By Jeff Balke
By Aaron Reiss
By Angelica Leicht
By Dianna Wray
By Aaron Reiss
By Camilo Smith
By Craig Malisow
By Jeff Balke
Occasionally co-workers dragged him to bars, but since he hates bars, he didn't want to meet a woman who likes them. Four years ago he placed an ad in the Greensheet. Then 30, he wrote that a "kinda boring" single white male in Waller, who liked eating dinner and going for walks, was looking for a woman. "Must like animals," the ad read.
The first girl "sounded too wild," Gregory said. The second was Deborah. He liked that she seemed just as skeptical as he was about meeting someone through a want ad. She told him she didn't like drinking or doing drugs or going out either. They sounded like two lonely people who might be a little less lonely together. "I was just depressed, and I wanted a date," Deborah said. She had been with a guy for 12 years before he met another woman, told Deborah he didn't love her anymore and left. "I was just sitting at home with my world falling apart," she said. "I would kill myself, but I would go to hell."
They talked on the phone for two weeks before their first date, at the Tomball Wal-Mart. Gregory said he was nervous and wanted to meet someplace where there would be a lot of people. Deborah said he was cheap. Afterward they went to his place, where he fixed her an omelet and they watched TV. Deborah said Gregory seemed nice, quiet and harmless. "He wouldn't hurt my babies or nothing," she said. There was never an official second date; he said the next day she brought over some clothes and then some pictures and then she started moving his stuff out to the barn. Before he knew it, she and her daughter were living with him and he was in love.
When they met, Deborah outweighed him by about 40 pounds. He liked her long pretty red hair, but what he liked the most about her was that she liked him. He couldn't believe she thought he was cute and wanted to be with him. Deborah, then 34, told him she couldn't have more children. "Carolee was my first miracle," she said. Gregory wanted babies and figured someday they could see a fertility doctor. Six months later Gregory was ecstatic when she told him she was pregnant. They married at the Conroe Courthouse, then rented a renovated barn for a weeklong Fredericksburg honeymoon.
Deborah convinced him that fresh eggs taste better than store-bought, so he turned the carport into a chicken coop. She told him she'd always dreamed of a house with hearts on the shutters, so Gregory made white wood shutters and cut out the hearts himself. He broke five jigsaw blades and messed up the first 24 before he got them exactly right. He didn't want to give her a broken, imperfect heart.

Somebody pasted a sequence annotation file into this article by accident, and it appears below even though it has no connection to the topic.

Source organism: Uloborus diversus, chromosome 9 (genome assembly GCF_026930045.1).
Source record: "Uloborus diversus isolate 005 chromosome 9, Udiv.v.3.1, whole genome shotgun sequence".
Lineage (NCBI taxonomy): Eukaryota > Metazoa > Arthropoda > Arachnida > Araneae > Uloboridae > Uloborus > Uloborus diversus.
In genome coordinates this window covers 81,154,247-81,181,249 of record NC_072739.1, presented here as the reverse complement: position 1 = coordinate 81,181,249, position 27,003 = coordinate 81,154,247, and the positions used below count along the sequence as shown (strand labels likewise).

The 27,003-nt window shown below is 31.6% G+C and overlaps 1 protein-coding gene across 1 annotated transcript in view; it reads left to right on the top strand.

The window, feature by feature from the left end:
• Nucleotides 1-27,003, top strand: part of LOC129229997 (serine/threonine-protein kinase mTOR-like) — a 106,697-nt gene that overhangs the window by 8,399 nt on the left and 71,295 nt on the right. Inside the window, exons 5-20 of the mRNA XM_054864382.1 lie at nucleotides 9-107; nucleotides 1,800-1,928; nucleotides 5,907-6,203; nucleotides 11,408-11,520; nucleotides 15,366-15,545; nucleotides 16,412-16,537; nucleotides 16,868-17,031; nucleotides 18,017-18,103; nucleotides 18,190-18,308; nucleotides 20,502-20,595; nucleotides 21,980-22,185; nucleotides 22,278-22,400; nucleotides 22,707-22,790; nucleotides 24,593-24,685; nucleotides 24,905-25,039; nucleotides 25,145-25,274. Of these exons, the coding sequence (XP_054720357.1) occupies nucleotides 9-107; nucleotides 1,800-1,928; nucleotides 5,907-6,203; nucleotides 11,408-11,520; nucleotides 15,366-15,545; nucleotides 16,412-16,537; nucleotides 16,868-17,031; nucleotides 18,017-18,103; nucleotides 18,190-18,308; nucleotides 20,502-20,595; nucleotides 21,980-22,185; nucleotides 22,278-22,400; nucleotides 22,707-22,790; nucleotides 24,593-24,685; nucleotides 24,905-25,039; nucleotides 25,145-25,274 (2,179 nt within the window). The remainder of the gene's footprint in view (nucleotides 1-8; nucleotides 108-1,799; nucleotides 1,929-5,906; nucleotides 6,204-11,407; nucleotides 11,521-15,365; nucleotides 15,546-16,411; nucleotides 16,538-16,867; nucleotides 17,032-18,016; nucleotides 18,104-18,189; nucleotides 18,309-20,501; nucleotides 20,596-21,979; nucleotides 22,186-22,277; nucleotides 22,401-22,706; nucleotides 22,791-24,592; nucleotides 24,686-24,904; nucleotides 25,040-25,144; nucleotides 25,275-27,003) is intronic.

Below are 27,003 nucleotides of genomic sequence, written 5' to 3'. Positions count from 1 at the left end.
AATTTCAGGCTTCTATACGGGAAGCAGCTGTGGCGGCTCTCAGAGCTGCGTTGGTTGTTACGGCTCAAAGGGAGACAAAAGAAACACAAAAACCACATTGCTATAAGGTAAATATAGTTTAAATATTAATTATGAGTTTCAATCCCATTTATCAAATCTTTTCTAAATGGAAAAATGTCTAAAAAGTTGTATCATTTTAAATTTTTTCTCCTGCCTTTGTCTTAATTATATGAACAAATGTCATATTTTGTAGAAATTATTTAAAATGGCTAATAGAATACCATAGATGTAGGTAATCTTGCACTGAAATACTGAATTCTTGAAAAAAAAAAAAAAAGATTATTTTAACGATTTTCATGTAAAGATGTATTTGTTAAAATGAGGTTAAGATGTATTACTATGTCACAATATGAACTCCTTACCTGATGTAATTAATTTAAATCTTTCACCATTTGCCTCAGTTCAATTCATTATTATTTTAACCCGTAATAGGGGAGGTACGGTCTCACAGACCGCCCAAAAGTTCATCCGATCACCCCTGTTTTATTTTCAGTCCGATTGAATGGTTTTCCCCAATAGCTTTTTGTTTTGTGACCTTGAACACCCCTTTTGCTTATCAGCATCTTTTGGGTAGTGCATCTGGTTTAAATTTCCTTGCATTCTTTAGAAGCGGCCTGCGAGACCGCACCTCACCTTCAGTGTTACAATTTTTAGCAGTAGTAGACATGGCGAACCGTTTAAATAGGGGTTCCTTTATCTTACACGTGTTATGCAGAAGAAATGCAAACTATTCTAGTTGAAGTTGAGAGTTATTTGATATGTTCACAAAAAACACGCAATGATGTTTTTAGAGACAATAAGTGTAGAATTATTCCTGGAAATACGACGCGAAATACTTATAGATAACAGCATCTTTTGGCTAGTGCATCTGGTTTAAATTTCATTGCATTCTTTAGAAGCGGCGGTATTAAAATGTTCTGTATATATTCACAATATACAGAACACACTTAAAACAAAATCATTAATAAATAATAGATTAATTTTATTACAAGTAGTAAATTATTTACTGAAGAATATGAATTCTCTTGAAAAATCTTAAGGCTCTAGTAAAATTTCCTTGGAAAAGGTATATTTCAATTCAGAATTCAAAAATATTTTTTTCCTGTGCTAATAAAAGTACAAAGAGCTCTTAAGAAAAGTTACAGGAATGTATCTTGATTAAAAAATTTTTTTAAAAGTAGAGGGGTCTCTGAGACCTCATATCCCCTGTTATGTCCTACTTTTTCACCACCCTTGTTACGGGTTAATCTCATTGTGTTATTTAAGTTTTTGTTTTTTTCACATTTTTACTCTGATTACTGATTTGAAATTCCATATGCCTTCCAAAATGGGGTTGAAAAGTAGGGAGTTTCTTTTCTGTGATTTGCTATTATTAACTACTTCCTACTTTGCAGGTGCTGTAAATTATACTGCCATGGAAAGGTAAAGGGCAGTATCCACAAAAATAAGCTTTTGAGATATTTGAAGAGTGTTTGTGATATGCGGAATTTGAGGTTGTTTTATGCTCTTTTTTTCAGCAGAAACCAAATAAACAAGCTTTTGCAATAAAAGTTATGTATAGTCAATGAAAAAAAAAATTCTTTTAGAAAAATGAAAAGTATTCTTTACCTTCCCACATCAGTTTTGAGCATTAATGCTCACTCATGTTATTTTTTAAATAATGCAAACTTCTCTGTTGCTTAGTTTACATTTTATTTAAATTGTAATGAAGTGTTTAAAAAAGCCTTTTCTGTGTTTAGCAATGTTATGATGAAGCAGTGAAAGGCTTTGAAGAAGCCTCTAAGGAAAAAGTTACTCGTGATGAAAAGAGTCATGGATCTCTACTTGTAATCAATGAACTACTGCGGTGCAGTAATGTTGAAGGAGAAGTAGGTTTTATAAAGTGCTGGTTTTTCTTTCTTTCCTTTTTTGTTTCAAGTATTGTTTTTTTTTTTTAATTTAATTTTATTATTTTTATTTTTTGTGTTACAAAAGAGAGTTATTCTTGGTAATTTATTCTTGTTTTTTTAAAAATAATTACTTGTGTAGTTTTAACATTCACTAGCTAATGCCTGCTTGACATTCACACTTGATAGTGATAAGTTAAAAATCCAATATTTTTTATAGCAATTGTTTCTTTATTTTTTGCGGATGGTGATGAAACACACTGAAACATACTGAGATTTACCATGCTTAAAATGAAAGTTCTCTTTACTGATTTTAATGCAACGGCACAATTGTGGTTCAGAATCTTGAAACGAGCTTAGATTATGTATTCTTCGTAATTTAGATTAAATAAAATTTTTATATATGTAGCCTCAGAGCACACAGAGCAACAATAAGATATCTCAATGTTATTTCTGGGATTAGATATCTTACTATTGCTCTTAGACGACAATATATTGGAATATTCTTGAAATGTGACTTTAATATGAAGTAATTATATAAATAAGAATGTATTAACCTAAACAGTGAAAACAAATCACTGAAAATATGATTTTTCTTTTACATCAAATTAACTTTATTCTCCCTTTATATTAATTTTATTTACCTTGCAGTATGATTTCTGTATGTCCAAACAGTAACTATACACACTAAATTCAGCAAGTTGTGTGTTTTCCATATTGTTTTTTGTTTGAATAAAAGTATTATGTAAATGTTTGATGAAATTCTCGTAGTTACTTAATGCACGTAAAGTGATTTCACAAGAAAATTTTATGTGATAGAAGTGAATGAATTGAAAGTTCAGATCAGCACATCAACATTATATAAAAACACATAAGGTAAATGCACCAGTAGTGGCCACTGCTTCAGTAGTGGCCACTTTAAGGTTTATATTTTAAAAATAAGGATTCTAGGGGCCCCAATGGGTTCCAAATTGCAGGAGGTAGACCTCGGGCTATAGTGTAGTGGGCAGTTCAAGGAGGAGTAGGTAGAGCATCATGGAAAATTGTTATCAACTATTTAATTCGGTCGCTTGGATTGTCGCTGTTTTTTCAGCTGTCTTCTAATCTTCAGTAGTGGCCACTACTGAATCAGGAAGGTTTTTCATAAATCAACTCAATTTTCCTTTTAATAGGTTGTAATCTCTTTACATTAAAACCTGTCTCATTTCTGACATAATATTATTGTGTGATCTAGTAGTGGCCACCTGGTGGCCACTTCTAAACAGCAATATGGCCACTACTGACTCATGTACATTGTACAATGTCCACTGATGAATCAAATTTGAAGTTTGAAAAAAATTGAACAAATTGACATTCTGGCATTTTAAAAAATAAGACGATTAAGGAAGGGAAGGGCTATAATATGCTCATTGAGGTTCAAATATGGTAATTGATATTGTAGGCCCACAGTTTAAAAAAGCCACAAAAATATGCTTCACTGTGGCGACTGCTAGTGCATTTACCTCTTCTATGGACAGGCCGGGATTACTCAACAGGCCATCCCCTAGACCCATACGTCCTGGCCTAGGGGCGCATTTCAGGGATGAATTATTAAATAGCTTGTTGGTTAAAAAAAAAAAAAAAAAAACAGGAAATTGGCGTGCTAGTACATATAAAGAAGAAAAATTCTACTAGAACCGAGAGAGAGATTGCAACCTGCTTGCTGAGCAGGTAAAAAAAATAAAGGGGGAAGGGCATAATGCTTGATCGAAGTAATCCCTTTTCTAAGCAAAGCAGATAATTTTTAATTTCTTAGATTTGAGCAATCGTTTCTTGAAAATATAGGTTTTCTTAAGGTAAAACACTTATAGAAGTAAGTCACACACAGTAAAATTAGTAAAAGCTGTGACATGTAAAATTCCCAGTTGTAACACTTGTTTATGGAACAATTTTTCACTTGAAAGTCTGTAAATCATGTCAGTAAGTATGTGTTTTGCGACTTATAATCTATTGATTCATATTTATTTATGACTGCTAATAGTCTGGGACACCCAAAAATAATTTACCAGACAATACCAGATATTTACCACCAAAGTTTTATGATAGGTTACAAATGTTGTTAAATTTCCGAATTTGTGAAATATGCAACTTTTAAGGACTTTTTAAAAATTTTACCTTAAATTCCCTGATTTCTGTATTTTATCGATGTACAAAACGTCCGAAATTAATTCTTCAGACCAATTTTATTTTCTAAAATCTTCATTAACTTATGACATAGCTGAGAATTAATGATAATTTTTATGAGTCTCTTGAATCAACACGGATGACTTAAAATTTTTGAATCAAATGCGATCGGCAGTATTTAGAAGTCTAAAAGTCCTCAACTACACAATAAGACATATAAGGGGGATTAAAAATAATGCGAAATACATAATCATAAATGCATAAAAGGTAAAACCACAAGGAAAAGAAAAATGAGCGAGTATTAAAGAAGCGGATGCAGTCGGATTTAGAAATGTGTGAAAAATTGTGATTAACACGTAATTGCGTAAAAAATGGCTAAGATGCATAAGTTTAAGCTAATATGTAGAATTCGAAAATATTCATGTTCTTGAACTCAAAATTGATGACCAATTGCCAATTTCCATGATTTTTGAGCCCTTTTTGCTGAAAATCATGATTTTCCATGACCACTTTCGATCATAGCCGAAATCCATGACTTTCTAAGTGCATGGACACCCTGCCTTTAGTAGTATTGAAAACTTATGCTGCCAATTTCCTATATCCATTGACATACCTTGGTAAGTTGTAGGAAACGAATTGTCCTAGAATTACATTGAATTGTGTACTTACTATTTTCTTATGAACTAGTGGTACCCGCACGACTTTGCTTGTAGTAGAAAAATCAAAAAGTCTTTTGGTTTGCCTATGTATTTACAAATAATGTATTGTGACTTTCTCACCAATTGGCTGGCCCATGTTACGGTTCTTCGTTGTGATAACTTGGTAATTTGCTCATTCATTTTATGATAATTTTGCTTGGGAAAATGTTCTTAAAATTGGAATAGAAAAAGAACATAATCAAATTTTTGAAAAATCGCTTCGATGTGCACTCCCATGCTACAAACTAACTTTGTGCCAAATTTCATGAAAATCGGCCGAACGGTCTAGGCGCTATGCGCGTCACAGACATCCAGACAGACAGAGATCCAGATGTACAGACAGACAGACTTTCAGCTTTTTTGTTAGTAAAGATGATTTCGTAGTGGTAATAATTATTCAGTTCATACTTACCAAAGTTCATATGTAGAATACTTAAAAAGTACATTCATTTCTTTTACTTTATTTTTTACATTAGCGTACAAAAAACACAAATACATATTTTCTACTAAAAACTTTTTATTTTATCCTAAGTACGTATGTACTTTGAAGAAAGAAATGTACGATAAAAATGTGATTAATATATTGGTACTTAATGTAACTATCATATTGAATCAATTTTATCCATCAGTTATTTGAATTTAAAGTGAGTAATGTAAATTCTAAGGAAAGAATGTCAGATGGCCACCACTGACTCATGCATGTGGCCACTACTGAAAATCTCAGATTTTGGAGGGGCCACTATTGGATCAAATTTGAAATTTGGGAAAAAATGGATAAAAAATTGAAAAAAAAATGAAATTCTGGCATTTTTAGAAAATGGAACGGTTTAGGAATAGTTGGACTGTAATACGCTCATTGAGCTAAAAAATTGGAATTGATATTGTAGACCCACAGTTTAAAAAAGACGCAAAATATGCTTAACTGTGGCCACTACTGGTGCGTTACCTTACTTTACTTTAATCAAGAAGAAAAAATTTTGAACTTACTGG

Jerry Springer was on while Deborah gave birth to Hallie Rose on March 10, 1998. The day Hallie was born, Gregory sat up all night holding the baby's finger. He changed her first diaper and gave Hallie her first bath. When she got her shots, she cried and Gregory threw up.
Gregory worked 12- to 16-hour shifts Wednesday, Thursday and Friday nights and one Saturday a month. His wife had a nine-to-five job as a deputy title clerk at the Harris County tax assessor's office, so on the afternoons Gregory worked, his mother-in-law cared for Hallie. The rest of the time Gregory stayed home with the baby; he put her high chair in front of the screen door so she could watch the birds while she ate.
He played Indian flute music to relax her, and she wouldn't fall asleep unless Gregory was carrying her, humming and patting her back. "I spoiled her," he said. "I didn't care." She slept in the bed between her parents, clutching a fistful of Gregory's hair to make sure he was still there.
Hallie's toys are scattered throughout the house and yard; there's a pile in the toolshed so she can be with him while he works. Together they rode his old three-wheeled motorcycle around the yard in first gear and took spur-of-the-moment fishing trips -- usually catching more turtles than catfish. Gregory supplemented his income by buying a $300 knife collection off the Home Shopping Network and reselling them individually for a profit. The money he made he put in Hallie's piggy banks.
Last year Gregory bought four baby ducks and a ten-day-old goat he and Hallie bottle-fed. They took carrots to Desie, the neighbor's horse, and played with the green-eyed kittens. All the chickens were gentle enough that Hallie could scoop them up and carry them around the yard without getting scratched or pecked. At night Gregory and Hallie stood by the chicken coop listening to the hen that snores.
During the last year Deborah and Gregory talked less and less, he said. He thought Deborah needed more time to herself, or maybe she was tired of being with him and Hallie. He said he told her to go out with her girlfriends and he'd take care of Hallie. Deborah said she didn't notice any changes in their marriage or their life. She went to work, she came home, and often Gregory wasn't there. They lived in the same house but saw each other only two nights a week, she said. They never went out to dinner because she was dieting; when they were together they argued, mostly about the daughter from her first marriage.